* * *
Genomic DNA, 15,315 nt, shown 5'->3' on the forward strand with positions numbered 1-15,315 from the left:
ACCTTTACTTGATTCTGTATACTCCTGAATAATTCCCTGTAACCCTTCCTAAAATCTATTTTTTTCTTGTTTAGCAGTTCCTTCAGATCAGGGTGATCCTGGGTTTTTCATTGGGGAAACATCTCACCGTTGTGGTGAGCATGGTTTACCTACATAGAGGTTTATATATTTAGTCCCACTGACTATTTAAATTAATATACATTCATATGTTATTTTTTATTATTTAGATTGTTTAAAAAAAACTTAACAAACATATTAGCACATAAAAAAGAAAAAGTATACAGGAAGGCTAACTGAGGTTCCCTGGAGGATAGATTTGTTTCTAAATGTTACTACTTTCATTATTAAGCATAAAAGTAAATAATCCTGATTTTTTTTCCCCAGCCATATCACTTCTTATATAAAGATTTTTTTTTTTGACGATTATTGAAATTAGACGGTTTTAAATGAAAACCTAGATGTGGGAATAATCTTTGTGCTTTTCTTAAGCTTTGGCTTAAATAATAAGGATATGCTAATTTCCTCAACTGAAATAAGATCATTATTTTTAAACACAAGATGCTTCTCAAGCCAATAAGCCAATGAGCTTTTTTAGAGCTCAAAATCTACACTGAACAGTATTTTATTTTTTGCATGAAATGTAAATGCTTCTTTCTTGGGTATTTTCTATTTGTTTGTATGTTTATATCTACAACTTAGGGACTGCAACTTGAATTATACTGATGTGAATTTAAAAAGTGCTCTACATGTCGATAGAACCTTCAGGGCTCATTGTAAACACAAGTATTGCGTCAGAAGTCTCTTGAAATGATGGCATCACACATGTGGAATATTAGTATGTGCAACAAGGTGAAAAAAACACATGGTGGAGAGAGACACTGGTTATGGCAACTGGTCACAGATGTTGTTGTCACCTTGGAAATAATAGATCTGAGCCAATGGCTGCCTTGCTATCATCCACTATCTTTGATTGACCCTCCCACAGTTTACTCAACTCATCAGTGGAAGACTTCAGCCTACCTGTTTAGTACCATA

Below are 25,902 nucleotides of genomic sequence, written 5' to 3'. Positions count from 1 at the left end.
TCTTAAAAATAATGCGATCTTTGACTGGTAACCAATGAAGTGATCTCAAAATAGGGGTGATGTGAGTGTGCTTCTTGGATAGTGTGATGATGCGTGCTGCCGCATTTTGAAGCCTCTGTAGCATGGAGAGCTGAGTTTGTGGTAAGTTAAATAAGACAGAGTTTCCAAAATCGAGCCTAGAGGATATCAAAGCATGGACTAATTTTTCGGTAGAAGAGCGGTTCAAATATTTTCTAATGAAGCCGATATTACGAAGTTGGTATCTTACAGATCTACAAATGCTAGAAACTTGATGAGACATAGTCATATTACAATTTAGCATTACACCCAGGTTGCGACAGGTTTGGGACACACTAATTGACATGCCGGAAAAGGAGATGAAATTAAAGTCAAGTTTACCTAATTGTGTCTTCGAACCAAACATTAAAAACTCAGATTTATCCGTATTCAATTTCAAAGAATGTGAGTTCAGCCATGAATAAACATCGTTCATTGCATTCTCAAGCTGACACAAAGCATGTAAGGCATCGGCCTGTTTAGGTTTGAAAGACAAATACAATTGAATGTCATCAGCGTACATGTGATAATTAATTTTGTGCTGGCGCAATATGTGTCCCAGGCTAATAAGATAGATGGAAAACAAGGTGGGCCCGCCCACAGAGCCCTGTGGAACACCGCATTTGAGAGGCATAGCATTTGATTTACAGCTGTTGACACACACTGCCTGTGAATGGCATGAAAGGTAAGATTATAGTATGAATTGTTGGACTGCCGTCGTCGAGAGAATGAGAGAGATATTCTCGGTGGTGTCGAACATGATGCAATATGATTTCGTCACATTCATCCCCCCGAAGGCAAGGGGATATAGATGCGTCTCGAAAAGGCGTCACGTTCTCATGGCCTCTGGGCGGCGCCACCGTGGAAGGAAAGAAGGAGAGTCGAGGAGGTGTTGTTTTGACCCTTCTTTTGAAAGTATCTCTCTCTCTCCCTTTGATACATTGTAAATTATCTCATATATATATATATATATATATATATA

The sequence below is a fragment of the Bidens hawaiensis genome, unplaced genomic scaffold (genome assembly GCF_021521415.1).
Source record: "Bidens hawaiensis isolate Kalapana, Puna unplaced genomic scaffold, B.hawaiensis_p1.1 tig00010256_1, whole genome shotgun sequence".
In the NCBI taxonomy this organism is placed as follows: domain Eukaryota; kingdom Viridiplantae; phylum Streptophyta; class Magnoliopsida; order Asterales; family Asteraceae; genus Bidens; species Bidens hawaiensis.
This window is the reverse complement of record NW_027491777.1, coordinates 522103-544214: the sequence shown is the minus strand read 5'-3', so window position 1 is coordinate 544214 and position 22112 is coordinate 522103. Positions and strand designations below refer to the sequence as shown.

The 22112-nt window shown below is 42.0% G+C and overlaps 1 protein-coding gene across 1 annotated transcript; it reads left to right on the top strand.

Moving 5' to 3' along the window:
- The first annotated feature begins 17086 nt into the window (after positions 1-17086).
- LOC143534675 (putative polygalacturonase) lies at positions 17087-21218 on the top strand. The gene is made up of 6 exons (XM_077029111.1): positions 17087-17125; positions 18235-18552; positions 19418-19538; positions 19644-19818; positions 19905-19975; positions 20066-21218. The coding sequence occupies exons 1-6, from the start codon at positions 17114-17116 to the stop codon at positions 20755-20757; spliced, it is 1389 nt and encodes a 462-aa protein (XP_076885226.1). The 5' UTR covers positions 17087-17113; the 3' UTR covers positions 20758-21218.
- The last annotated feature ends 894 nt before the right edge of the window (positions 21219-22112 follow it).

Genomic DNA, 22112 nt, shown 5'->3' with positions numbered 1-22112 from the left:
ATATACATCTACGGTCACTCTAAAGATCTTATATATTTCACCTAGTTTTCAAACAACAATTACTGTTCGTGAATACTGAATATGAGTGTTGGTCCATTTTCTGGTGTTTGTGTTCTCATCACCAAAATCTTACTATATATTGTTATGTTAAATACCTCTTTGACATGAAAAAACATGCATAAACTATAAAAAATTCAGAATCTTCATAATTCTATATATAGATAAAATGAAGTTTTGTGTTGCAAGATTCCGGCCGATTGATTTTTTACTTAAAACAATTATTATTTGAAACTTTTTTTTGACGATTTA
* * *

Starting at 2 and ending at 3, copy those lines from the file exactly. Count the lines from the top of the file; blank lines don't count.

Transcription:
ACCTTTACTTGATTCTGTATACTCCTGAATAATTCCCTGTAACCCTTCCTAAAATCTATTTTTTTCTTGTTTAGCAGTTCCTTCAGATCAGGGTGATCCTGGGTTTTTCATTGGGGAAACATCTCACCGTTGTGGTGAGCATGGTTTACCTACATAGAGGTTTATATATTTAGTCCCACTGACTATTTAAATTAATATACATTCATATGTTATTTTTTATTATTTAGATTGTTTAAAAAAAACTTAACAAACATATTAGCACATAAAAAAGAAAAAGTATACAGGAAGGCTAACTGAGGTTCCCTGGAGGATAGATTTGTTTCTAAATGTTACTACTTTCATTATTAAGCATAAAAGTAAATAATCCTGATTTTTTTTCCCCAGCCATATCACTTCTTATATAAAGATTTTTTTTTTTGACGATTATTGAAATTAGACGGTTTTAAATGAAAACCTAGATGTGGGAATAATCTTTGTGCTTTTCTTAAGCTTTGGCTTAAATAATAAGGATATGCTAATTTCCTCAACTGAAATAAGATCATTATTTTTAAACACAAGATGCTTCTCAAGCCAATAAGCCAATGAGCTTTTTTAGAGCTCAAAATCTACACTGAACAGTATTTTATTTTTTGCATGAAATGTAAATGCTTCTTTCTTGGGTATTTTCTATTTGTTTGTATGTTTATATCTACAACTTAGGGACTGCAACTTGAATTATACTGATGTGAATTTAAAAAGTGCTCTACATGTCGATAGAACCTTCAGGGCTCATTGTAAACACAAGTATTGCGTCAGAAGTCTCTTGAAATGATGGCATCACACATGTGGAATATTAGTATGTGCAACAAGGTGAAAAAAACACATGGTGGAGAGAGACACTGGTTATGGCAACTGGTCACAGATGTTGTTGTCACCTTGGAAATAATAGATCTGAGCCAATGGCTGCCTTGCTATCATCCACTATCTTTGATTGACCCTCCCACAGTTTACTCAACTCATCAGTGGAAGACTTCAGCCTACCTGTTTAGTACCATA

Below are 25,902 nucleotides of genomic sequence, written 5' to 3'. Positions count from 1 at the left end.